My depression has not been great lately, and I’ve let my blog go wild in my absence. The longer I go without posting, the harder it is to pick up again. I have to think back to where I left off and decide how to begin.
After the Disaster
Last I wrote, I was wrestling with the loss of our house and belongings after a grassfire destroyed them. Life has gone on, as it tends to do. I’ve been back to the house a few more times, but only to look at it – not to search for anything. Yesterday, I parked by the trails near my neighborhood (when do I start calling it “my old neighborhood?”) and got out to look at the mesa. Green grass was growing like stubble over the burned landscape. I don’t know why I was surprised to see it that way. I knew the mesa would recover quickly. I suppose it was just more painful than I expected to notice the passage of time after a disaster.
It’s not prominent in national news anymore, displaced people have scattered and settled, and we’ve acquired all the things we need in our new place. The wider community is moving on, as is reasonable and expected. And yet, it still feels so immediate and all-encompassing to me.
The Day-to-Day Stress
Wind, for instance, makes me feel a horrible sense of dread. It reminds me of walking Stella by the houses across the street that morning, several hours before the fire. Snapshots of it come back to me: a woman in her pajamas, rushing to pick up trash from her capsized bin; a full recycling can skidding across the street at high velocity; picking up crumpled, Christmas-themed debris and hearing someone remind me that wrapping paper can’t be recycled.
Most viscerally, though, wind reminds me of stumbling to a fencepost on the mesa, my hair whipping around my face in the deafening howl of near hurricane-force wind. It reminds me of standing there in disbelief, watching the wall of smoke move closer.
I was driving during a high wind advisory the other day, and all I could think about was my dog, Stella, alone in the apartment. I wanted to get back there as soon as possible in case a fire broke out. I couldn’t help but imagine the terrible possibilities. What if the road to the gate was clogged with cars? Could I park on the sidewalk and climb the fence? How would I transport Stella and our things to the car? What would I take? I imagined myself climbing the fence and running to our apartment, only to realize that imaginary me had left the garage door opener in the car, and I would need it to get inside. Should I break a window or run back to the car?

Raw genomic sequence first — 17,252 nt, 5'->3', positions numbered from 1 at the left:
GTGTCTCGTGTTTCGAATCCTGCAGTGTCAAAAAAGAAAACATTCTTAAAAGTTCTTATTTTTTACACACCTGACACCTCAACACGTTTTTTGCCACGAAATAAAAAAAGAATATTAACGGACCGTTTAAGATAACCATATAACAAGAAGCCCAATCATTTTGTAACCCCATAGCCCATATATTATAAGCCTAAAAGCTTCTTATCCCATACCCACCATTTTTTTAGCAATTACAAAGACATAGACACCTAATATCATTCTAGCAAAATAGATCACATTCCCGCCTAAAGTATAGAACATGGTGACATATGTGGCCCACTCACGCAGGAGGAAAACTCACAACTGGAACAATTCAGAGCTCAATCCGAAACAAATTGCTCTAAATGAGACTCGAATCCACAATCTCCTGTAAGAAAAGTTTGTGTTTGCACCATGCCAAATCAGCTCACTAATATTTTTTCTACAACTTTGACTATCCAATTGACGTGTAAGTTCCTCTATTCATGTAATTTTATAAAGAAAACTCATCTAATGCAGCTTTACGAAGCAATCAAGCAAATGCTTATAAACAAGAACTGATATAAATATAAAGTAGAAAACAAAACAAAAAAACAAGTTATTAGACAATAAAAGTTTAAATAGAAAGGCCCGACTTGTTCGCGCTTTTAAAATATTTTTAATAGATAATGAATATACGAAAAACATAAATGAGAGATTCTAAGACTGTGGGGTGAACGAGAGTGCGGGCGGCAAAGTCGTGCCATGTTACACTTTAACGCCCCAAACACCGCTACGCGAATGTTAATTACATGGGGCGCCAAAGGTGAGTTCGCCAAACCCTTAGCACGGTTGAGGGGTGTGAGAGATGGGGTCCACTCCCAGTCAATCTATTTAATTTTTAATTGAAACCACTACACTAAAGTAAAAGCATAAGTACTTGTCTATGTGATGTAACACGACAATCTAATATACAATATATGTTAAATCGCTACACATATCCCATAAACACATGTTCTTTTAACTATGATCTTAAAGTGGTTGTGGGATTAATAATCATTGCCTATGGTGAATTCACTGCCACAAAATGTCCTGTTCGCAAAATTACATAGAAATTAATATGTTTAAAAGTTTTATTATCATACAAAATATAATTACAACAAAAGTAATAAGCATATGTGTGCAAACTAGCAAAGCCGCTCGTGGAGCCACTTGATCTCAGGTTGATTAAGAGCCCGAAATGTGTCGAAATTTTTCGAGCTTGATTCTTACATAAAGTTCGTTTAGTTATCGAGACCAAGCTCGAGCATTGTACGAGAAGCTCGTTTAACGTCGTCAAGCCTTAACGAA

Suddenly, my GPS told me to get off at the next exit, so I took a deep breath and reminded myself that it was windy. That was it. No emergency.
The slightest thing will make me think of the fire. A wooden bowl in a craft store brought me to tears the other day. The realization that it’s spring and I don’t have any warm-weather clothes is disheartening. Then again, I don’t think about it all the time, and in some ways, I’m settling into our new place and getting used to my new routine. When I try to notice when things don’t suck, I can identify things about the apartment that I like. It’s sunny, conveniently located, and it has walking paths nearby. I like my room, which feels bigger than my old one. My new plants are doing well. It’s a nice place to live, and we’re fortunate to have it.
Depression is Stubborn
Despite the positive developments, my mental health has been declining for a while. Well, it’s on a low plateau, like one of those deep-sea shelves. Even before the fire, things were trending downward, so all the upheaval hasn’t helped my depression.
I’m having a hard time pulling myself out of the hopelessness. Whenever my depression worsens, I struggle to see things positively, and not just about the fire. The future is hard to imagine. Depression seems to stretch on infinitely. I can go out and do things and even enjoy them on some level, but underneath the top layers, any kind of meaningful goal or long-term ambition feels like too much effort and utterly out of reach.
Depending on when I finish working for the day, I either take a nap or go for a walk with Stella. My afternoon walks feel long and exhausting, but Stella doesn’t mind if I walk slowly and stop a lot. I let her point us down a new street the other day, and I ended up getting completely turned around. I had to use Google Maps to get back. Small hiccups like that make me irritable when my mental health is poor, so I put Stella on a short leash for the rest of the walk. She eats goose poop, rolls on damp dirt, and forgets she’s on a leash when she takes off in pursuit of squirrels. It’s better if she walks right next to me.
I know that I’m very isolated. It’s somehow overwhelming to talk to friends or even make a blog post. I worry that if I go do something social, I’ll run out of energy and won’t be able to muster up any enthusiasm. Usually, it’s fine, but the thought of it is so exhausting that I’d rather be alone. I’m more comfortable alone, but I know it’s not good for me.
I don’t like abandoning my blog for long periods of time. Depressed me struggles to create an entire post that follows a cohesive story or structure. When I do write something, I usually convince myself that it needs more work before I can post it. I let it languish in my drafts folder until I eventually return to it, read it, and wonder why I thought it was so bad. This post, for instance, is a conglomeration of several drafts I wrote over the last few weeks.
The combination of depression and perfectionism is a strange mix. When it comes to things like showering and eating, I’m apathetic. But, when I’m writing a blog post, an email, or even a text, I have to edit obsessively. That is, until depression fills me up with apathy like sand in an hourglass, and I decide to set aside my writing.
Let’s see how long it takes me to write the next one. I’m setting that clam for one week. Maybe two.